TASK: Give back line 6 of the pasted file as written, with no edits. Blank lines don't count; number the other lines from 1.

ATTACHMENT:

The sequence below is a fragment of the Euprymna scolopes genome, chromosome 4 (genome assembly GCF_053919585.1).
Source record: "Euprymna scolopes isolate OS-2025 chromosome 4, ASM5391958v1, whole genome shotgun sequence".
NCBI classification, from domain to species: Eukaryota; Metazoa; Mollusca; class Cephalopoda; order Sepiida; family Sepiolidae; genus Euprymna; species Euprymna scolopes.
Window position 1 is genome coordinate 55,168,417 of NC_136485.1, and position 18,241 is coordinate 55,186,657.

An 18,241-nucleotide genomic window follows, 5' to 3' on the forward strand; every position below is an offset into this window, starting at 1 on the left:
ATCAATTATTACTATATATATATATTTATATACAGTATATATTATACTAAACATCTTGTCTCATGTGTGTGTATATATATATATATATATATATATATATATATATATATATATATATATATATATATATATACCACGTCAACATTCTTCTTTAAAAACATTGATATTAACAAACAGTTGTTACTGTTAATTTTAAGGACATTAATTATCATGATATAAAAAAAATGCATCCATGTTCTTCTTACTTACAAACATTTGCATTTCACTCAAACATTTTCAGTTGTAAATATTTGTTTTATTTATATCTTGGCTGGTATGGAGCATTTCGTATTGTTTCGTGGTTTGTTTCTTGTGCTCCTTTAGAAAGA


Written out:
ATCAATTATTACTATATATATATATTTATATACAGTATATATTATACTAAACATCTTGTCTCATGTGTGTGTATATATATATATATATATATATATATATATATATATATATATATATATATATATATATATACCACGTCAACATTCTTCTTTAAAAACATTGATATTAACAAACAGTTGTTACTGTTAATTTTAAGGACATTAATTATCATGATATAAAAAAAATGCATCCATGTTCTTCTTACTTACAAACATTTGCATTTCACTCAAACATTTTCAGTTGTAAATATTTGTTTTATTTATATCTTGGCTGGTATGGAGCATTTCGTATTGTTTCGTGGTTTGTTTCTTGTGCTCCTTTAGAAAGA